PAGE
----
• Techno-Savvy. They have grown up with computers, cell phones, pagers, and the Internet. This is an integral part of their lifestyle and a key to their sense of power and confidence. They expect things to happen fast and are highly adapted to rapid change. They communicate effortlessly with a variety of tools and deal with time in seconds, not minutes. They’re not tied to traditional media forms for news and information.

• Experiential. They like nontraditional store and dining-out formats, like RainForest Café, coffee houses in bookstores, and malls with special activities and events. They like to multi-task activities.

• Interested in Health and Wellness. Vegetarianism is popular, as are functional foods and a heightened nutritional awareness. However, burgers, fries, and pizza also remain popular. GenYers, however, know more about the health pluses and minuses, even when they ignore them. Drug use in most categories is in decline.

• Influential in Household Buying Power. Beyond what they control directly, GenYers have an unprecedented influence on family purchase decisions. Parents are often too busy.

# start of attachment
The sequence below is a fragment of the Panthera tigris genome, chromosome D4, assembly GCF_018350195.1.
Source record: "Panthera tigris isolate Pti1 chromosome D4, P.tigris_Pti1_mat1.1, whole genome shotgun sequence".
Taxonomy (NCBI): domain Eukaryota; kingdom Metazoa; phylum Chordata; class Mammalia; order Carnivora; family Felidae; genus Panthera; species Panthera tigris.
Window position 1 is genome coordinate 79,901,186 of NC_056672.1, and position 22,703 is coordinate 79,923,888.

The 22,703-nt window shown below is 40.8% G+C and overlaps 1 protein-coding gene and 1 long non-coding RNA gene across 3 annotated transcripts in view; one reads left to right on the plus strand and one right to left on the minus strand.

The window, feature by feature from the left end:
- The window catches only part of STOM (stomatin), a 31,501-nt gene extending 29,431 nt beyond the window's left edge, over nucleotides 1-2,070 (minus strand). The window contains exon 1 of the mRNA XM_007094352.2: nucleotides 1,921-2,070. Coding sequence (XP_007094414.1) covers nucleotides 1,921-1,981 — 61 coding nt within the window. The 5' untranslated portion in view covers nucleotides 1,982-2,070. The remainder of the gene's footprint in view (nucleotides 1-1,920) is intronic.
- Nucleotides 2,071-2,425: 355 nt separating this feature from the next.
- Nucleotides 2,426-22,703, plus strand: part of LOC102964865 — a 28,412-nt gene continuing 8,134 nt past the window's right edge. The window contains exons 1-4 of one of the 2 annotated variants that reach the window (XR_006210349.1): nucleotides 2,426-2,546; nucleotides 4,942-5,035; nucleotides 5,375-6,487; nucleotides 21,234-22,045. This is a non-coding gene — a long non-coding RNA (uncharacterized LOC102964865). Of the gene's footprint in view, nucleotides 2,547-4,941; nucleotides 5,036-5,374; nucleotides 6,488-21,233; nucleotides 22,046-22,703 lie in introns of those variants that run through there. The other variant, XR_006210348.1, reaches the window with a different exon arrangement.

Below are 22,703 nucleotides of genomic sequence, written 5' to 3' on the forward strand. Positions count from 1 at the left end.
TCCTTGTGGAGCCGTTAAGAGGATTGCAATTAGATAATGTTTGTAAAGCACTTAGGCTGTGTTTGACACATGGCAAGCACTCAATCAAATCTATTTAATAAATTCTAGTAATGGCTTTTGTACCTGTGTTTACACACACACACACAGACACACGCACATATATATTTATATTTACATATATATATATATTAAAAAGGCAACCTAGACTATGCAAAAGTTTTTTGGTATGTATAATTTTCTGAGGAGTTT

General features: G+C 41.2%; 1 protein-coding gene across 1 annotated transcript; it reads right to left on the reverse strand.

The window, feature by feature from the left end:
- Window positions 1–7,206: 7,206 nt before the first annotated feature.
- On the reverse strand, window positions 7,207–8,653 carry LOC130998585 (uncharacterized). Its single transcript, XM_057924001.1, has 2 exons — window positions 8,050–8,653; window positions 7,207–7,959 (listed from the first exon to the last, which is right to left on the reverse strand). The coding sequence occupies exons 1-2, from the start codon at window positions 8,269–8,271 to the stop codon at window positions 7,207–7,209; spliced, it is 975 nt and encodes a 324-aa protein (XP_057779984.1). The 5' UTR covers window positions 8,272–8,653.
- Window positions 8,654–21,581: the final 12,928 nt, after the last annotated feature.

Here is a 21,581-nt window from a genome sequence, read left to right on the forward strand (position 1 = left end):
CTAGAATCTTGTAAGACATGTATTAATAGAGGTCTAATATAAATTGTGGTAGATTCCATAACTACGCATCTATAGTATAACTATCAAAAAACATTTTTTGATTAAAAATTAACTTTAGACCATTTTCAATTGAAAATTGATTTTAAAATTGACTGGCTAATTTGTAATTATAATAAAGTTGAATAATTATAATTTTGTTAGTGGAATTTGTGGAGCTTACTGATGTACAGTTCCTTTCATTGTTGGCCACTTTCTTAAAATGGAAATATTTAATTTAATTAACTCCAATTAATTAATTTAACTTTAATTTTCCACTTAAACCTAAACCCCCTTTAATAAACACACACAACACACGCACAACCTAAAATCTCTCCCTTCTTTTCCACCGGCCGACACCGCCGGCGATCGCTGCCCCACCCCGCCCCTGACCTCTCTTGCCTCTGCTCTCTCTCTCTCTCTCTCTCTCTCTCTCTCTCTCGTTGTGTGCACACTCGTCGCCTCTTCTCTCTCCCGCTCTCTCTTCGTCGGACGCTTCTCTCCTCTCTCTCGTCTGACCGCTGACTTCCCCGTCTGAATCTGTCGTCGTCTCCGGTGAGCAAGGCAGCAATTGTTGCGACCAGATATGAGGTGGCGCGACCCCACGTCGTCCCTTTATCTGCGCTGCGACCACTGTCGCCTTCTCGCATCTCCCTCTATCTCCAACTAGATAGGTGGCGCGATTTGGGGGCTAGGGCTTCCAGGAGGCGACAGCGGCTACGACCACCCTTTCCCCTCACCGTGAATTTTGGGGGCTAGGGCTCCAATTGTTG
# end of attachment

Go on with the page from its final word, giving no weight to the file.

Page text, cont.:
• Spiritually Awake. They are more interested in religion and exploring faith, especially in reaction to highly publicized school shootings associated with this generation.

Reaching this generation means adapting to its unique characteristics. While it may be similar to the boomer generation in many ways, it requires a new message, a fresh approach, and a touch of humor, usually irreverent.

PepsiCo has had some problems positioning its cola—teens did not respond well to the “Pepsi Generation Next” promotion, finding it too materialistic. Yet the company’s Mountain Dew brand is a hit—mostly due to word-of-mouth. Triarc’s RC brand has introduced RC Edge, directly aimed at Generation Y with a heavy Internet presence, a formulation that includes ginseng and taurine, promoted as an energy booster, and distribution limited to delis and convenience stores, prime outlets for teens.

The “Got Milk” campaign also is targeting Generation Y, with an emphasis on celebrities such as the Backstreet Boys; skateboarder Tony Hawk; the Rugrats; and TV stars Josh Jackson and Jennifer Love Hewitt.

Snapple, SoHo, and Arizona are popular beverage brands. San Francisco–based Jamba Juice targets GenYers directly with its emphasis on plant food vs animal food. Coca-Cola Co.’s Sprite brand has benefited from its “Image is nothing. Obey your thirst” anti-status campaign.

A growing number of companies such as McDonald’s and Coca-Cola use “street teams,” consisting of young people who hang out in parks, clubs, and malls talking to teens in an effort to isolate trends. This is the best approach of all. We boomers have a warped view of the world because we’ve controlled it for so long. The only way we can address the needs of this millennium generation is to humble ourselves and really find out what they want—and need. That way, we’ll all profit.

Contributing Editor